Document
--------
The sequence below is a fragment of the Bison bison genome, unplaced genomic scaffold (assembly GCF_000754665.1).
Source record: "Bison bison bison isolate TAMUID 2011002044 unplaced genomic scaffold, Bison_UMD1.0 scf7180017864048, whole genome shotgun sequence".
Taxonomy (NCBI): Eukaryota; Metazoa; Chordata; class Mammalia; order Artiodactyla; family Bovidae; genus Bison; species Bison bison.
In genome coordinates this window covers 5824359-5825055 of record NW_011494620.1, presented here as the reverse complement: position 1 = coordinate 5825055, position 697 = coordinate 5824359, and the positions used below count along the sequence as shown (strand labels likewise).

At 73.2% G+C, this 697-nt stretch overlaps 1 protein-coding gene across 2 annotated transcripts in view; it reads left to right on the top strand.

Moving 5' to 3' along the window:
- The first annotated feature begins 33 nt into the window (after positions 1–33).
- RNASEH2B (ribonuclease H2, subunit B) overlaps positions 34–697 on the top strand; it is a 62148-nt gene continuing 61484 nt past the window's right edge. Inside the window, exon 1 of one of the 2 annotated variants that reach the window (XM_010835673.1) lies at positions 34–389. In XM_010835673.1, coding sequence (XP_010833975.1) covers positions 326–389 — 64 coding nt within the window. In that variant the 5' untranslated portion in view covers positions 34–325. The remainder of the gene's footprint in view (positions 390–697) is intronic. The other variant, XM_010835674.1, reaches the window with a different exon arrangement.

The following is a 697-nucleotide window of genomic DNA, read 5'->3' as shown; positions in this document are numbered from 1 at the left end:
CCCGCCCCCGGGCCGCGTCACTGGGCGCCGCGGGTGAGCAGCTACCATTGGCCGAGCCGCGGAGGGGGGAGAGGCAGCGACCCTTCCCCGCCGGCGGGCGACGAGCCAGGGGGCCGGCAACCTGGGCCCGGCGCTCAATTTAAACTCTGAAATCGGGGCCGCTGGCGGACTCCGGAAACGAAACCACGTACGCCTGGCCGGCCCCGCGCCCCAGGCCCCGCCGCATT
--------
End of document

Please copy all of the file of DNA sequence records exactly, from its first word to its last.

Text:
The sequence below is a fragment of the Bison bison genome, unplaced genomic scaffold (assembly GCF_000754665.1).
Source record: "Bison bison bison isolate TAMUID 2011002044 unplaced genomic scaffold, Bison_UMD1.0 scf7180017864048, whole genome shotgun sequence".
Taxonomy (NCBI): Eukaryota; Metazoa; Chordata; class Mammalia; order Artiodactyla; family Bovidae; genus Bison; species Bison bison.
In genome coordinates this window covers 5824359-5825055 of record NW_011494620.1, presented here as the reverse complement: position 1 = coordinate 5825055, position 697 = coordinate 5824359, and the positions used below count along the sequence as shown (strand labels likewise).

At 73.2% G+C, this 697-nt stretch overlaps 1 protein-coding gene across 2 annotated transcripts in view; it reads left to right on the top strand.

Moving 5' to 3' along the window:
- The first annotated feature begins 33 nt into the window (after positions 1–33).
- RNASEH2B (ribonuclease H2, subunit B) overlaps positions 34–697 on the top strand; it is a 62148-nt gene continuing 61484 nt past the window's right edge. Inside the window, exon 1 of one of the 2 annotated variants that reach the window (XM_010835673.1) lies at positions 34–389. In XM_010835673.1, coding sequence (XP_010833975.1) covers positions 326–389 — 64 coding nt within the window. In that variant the 5' untranslated portion in view covers positions 34–325. The remainder of the gene's footprint in view (positions 390–697) is intronic. The other variant, XM_010835674.1, reaches the window with a different exon arrangement.

The following is a 697-nucleotide window of genomic DNA, read 5'->3' as shown; positions in this document are numbered from 1 at the left end:
CCCGCCCCCGGGCCGCGTCACTGGGCGCCGCGGGTGAGCAGCTACCATTGGCCGAGCCGCGGAGGGGGGAGAGGCAGCGACCCTTCCCCGCCGGCGGGCGACGAGCCAGGGGGCCGGCAACCTGGGCCCGGCGCTCAATTTAAACTCTGAAATCGGGGCCGCTGGCGGACTCCGGAAACGAAACCACGTACGCCTGGCCGGCCCCGCGCCCCAGGCCCCGCCGCATT